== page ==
What struck me initially about Xiong’s installation was the fact that it, too, was almost “lost”: “Grief Garden” was originally slated to open in April 2020 as part of the Refugee Series, led by then visiting scholar-in-residence Ocean Vuong, but had to be postponed due to the pandemic. Thankfully, it was eventually “resurrected.” Indeed, “Grief Garden” gave me the opportunity to “work through,” as they say in psychoanalysis, some of the experiences of loss and remembrance with which the exhibit seeks to engage.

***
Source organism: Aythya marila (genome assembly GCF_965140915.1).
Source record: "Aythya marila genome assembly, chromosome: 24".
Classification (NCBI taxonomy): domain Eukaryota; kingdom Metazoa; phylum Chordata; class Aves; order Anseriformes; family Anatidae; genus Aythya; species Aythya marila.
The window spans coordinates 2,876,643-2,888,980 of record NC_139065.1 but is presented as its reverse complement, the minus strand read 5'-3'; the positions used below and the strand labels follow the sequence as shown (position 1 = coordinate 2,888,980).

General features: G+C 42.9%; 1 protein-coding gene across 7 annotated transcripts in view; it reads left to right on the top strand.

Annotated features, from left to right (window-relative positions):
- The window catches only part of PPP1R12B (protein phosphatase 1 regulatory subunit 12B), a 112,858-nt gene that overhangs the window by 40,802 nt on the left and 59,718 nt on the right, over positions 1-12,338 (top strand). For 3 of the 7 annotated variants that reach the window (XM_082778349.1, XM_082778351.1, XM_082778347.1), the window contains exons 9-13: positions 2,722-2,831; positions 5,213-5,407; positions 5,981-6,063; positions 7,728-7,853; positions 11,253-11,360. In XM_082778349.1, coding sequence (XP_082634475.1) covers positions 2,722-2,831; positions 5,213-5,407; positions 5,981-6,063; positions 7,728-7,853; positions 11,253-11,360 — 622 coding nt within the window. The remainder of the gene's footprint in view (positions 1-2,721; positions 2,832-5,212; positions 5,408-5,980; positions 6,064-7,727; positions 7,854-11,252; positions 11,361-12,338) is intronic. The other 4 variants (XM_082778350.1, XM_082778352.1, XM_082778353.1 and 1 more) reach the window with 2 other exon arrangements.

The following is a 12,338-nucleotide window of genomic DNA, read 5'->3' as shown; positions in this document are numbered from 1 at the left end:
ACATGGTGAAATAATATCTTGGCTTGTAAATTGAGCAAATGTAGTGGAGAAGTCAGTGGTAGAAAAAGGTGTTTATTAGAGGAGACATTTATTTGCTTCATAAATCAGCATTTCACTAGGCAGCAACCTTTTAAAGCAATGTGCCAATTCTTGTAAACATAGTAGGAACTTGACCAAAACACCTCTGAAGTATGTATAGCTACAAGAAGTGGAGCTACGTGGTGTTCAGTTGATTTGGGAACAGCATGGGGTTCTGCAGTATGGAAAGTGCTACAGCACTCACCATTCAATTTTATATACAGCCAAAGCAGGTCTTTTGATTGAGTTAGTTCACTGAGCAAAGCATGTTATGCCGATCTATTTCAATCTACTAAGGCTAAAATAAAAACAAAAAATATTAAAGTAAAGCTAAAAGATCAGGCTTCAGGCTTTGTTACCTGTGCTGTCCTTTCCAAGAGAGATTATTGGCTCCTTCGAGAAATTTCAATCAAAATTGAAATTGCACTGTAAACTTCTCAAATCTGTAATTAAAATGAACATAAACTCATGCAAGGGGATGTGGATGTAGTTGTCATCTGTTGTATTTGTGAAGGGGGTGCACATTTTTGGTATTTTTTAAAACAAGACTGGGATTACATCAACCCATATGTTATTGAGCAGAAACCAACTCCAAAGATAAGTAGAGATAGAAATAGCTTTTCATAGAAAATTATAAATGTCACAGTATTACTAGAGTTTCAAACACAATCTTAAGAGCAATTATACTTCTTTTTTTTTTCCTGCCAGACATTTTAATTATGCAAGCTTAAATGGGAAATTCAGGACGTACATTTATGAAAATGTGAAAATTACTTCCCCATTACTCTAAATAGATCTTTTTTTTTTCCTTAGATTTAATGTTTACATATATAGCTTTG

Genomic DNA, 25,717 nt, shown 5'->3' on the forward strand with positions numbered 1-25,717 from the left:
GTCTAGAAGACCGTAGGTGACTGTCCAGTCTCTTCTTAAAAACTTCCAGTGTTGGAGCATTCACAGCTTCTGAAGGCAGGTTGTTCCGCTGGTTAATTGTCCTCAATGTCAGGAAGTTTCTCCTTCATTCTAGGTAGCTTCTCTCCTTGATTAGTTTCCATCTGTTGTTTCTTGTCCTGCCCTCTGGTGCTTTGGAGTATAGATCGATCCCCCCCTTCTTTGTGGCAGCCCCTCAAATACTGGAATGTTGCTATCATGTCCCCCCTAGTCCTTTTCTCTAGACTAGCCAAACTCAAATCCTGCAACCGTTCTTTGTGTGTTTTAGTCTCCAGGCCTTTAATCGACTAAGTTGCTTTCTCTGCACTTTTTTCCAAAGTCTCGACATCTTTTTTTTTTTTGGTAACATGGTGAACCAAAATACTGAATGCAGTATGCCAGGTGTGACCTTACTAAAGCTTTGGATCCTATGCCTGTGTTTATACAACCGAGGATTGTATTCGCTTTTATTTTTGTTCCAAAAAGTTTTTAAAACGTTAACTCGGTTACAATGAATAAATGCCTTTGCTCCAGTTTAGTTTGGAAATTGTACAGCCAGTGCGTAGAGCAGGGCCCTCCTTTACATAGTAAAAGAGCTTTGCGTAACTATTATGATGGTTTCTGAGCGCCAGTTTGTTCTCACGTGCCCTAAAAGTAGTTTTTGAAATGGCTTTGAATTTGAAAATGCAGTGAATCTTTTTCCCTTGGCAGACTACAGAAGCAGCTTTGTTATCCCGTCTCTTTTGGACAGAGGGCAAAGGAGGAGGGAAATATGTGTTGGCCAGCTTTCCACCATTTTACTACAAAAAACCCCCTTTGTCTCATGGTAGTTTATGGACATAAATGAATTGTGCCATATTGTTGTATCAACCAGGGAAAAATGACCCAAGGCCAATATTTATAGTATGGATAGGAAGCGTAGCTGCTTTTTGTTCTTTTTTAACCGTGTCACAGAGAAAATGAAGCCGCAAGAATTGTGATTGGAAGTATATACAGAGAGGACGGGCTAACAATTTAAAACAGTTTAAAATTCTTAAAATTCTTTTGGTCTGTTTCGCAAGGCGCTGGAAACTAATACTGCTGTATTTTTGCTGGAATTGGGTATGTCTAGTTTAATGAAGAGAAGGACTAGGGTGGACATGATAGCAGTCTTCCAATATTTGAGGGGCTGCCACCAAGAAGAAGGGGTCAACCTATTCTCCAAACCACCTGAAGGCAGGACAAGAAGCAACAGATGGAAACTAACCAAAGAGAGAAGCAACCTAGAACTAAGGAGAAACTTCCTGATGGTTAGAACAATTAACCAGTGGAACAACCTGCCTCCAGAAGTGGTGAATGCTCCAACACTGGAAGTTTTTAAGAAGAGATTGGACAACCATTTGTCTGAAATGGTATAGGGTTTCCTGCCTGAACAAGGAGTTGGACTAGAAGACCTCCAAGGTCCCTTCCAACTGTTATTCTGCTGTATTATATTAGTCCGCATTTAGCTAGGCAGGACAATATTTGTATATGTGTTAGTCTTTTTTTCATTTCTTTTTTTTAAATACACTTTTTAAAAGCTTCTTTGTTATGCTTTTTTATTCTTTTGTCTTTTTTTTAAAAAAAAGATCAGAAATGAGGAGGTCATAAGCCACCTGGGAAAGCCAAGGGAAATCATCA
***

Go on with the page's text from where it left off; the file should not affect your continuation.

Xiong’s installation—an immersive, spatial interpretation of her poem, “On Visiting the Franklin Park Conservatory & Botanical Gardens”—focuses attention on the relationship between personal and collective loss. In the poem, Xiong embarks on a journey into a botanical afterlife in pursuit of her recently deceased mother—Persephone searching for Demeter, in a role reversal of the Greek myth. In the installation, Xiong represents flora and fauna from the Conservatory, as well as the garden of her mother, who was a shaman and medicine woman in Ohio’s Hmong community. As they explore “Grief Garden,” visitors are invited to pause, rest, and reflect. They are also encouraged to write messages to lost loved ones on paper replicas of various plants and animals and then to hang these missives on any of the three garden trellises framing the exhibit. As a consequence, loss grows, as if organically. For me, the effect of this cumulative grief was overwhelming.